Tuesday, September 27, 2011
Bryce Cameron Liston Solo Exhibition - Figures of Timeless Beauty
FIGURES OF TIMELESS BEAUTY
Bryce Cameron Liston Solo Exhibition
On Display from October 7, 2011 – October 31, 2011
CHARLESTON, SC (October 2011)- M Gallery of Fine Art is pleased to present a solo exhibition featuring the work of Bryce Cameron Liston. The show, entitled Figures of Timeless Beauty, will hang from October 7th – October 31st. The show will include at least ten of Liston’s paintings and possibly some drawings. All of the paintings will depict the female form and will include both interior and exterior scenes. The opening reception will be held on Friday, October 7th, in tandem with the First Friday Art Walk. There will be a Collectors’ Preview held the night before the event on Thursday October 6th.
The pieces that will comprise the show are intended to impart timelessness and continuity— impressions that the artist hopes will stay with the viewer long after they review his work. “I hate the thought of my artwork being or becoming outdated,” Liston explains, “I want the viewer to be able to say that painting is of someone right here, right now, or maybe of someone fifty years ago. Sure, clothing and hairstyle change, but other aspects of life, imagery, emotions, etc. do not and have not for hundreds of thousands of years.”
Liston believes that a good figurative painting has to contain four basic components including: correct anatomy; good composition; strong artistic elements such as shape, value, and edge; and finally, emotion or atmosphere. “I’ve spent my entire career as a painter trying to master these essentials and I think this collection of work embodies these concepts,” he says.
Liston has three favorite pieces that will appear in Figures of Timeless Beauty: Red, Blue, and Yellow. Each piece focuses on the balance of color and the effects of light on color, they also balance the literal and conceptual. They were painted in Liston’s studio using three of his best models. If Liston had to choose his favorite piece in Figures of Timeless Beauty, he would choose Red.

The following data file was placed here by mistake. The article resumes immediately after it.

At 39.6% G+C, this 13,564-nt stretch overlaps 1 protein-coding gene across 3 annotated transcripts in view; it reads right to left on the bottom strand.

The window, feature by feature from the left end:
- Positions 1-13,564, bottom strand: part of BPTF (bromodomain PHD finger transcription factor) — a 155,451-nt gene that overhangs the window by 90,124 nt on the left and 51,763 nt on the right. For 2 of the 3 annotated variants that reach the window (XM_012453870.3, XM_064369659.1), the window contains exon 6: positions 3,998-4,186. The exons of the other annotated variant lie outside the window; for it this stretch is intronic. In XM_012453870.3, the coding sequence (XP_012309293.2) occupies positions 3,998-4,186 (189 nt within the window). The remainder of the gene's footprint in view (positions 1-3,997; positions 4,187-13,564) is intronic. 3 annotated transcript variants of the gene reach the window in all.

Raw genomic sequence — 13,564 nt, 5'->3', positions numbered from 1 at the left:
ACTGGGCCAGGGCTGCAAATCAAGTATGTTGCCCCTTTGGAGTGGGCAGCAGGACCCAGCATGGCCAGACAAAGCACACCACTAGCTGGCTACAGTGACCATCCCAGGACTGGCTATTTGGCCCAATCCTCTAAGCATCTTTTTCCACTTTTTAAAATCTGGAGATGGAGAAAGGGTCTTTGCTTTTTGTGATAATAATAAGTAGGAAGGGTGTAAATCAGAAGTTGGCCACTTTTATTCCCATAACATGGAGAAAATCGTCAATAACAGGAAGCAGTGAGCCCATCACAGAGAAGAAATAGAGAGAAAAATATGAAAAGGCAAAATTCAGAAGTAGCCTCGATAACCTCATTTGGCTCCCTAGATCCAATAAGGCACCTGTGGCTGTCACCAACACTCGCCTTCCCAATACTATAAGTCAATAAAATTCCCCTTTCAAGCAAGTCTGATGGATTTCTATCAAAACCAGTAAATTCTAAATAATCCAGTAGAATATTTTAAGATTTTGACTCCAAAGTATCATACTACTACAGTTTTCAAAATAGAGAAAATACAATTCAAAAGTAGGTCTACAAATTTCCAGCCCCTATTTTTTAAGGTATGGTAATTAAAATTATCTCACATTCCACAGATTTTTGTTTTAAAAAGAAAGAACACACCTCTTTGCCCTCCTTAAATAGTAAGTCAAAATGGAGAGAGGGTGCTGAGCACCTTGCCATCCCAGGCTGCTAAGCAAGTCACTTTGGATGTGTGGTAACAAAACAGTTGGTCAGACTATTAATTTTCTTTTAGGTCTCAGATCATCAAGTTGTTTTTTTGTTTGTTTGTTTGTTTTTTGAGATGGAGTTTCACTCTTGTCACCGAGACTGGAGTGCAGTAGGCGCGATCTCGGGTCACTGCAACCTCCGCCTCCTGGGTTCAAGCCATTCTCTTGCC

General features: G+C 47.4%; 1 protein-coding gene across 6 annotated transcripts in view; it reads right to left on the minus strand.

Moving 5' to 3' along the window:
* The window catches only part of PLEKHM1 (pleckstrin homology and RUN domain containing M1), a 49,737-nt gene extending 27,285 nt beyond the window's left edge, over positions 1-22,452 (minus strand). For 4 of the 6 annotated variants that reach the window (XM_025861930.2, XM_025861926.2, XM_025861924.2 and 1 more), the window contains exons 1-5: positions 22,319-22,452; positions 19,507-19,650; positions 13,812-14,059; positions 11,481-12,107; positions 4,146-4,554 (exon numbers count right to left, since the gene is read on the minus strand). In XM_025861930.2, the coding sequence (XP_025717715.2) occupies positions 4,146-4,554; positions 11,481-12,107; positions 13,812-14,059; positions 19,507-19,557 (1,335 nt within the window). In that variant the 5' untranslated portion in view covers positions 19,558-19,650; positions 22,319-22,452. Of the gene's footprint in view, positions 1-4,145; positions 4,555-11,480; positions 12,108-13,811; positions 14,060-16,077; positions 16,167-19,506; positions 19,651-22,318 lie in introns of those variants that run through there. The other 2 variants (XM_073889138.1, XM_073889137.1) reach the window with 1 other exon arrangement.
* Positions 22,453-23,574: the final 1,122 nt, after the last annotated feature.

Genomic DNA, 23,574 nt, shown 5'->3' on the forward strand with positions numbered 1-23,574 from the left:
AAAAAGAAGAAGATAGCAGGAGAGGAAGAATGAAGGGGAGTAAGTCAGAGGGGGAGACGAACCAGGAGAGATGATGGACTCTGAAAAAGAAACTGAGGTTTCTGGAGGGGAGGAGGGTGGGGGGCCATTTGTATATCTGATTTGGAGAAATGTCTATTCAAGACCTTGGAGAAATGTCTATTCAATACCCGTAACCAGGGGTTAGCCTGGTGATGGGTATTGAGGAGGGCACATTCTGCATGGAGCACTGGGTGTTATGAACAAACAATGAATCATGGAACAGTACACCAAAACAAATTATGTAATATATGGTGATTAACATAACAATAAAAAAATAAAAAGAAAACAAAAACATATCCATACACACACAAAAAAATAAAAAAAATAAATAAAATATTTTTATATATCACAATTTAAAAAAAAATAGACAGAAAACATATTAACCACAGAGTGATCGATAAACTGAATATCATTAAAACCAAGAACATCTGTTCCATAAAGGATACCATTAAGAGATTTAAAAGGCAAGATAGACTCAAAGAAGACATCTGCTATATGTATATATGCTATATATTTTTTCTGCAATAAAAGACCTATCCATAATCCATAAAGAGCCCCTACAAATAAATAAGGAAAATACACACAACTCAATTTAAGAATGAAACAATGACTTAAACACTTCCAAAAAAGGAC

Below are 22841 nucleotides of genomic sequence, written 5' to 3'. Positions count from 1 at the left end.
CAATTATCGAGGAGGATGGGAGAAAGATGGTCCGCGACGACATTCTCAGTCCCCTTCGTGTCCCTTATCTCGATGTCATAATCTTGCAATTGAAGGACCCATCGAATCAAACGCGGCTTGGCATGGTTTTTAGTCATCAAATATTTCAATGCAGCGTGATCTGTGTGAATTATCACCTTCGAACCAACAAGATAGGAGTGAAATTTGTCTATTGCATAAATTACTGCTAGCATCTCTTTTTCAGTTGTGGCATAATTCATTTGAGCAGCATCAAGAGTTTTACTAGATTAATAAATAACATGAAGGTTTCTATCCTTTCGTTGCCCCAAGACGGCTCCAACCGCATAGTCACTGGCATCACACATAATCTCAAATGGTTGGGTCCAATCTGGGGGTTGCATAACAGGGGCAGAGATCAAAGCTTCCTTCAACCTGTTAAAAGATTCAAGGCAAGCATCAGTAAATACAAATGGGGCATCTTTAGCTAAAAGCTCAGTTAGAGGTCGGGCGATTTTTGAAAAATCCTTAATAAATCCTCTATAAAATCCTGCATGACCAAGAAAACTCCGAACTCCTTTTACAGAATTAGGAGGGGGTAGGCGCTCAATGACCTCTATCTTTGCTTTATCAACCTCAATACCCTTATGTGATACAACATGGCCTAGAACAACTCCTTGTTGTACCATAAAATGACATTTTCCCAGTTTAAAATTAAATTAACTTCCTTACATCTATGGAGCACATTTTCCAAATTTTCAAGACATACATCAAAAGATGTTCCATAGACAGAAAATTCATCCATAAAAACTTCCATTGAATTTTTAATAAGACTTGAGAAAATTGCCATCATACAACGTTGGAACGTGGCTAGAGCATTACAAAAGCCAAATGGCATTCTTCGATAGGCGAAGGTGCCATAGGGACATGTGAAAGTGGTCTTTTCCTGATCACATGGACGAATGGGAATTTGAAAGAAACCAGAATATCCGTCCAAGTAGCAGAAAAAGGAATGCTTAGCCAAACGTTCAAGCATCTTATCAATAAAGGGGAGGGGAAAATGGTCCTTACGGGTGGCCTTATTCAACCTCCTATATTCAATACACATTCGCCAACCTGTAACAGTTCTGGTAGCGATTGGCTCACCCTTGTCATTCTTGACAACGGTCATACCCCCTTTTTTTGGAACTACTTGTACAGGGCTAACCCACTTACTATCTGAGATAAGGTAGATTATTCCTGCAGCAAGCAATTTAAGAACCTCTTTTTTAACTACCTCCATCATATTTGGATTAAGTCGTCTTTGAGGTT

Although he studied art the University of Utah, Liston considers himself a primarily self-taught artist. If he had to name a mentor, he would choose renowned sculptor Edward Fraughton. “I worked for Ed in his foundry for over 15 years. I learned an invaluable amount from him during that time, particularly about human anatomy and gesture. It’s odd to say I learned how to paint from a sculptor, but to a certain extent it’s true,” he confesses.
As for influences, he names the great American illustrators such as Newell Convers Wyeth and Howard Pyle as his earliest sources of inspiration. Later in life, however, Liston gravitated towards the likes of John William Waterhouse and John Singer Sargent.
The human form heavily inspires Liston. “People are beautiful, mysterious, ever- changing and completely individual. I never, ever tire of drawing, painting and sculpting the human figure and I very strongly believe I never will. I think Michelangelo said it best: And who is so barbarous as not to understand that the foot of a man is nobler than his shoe.”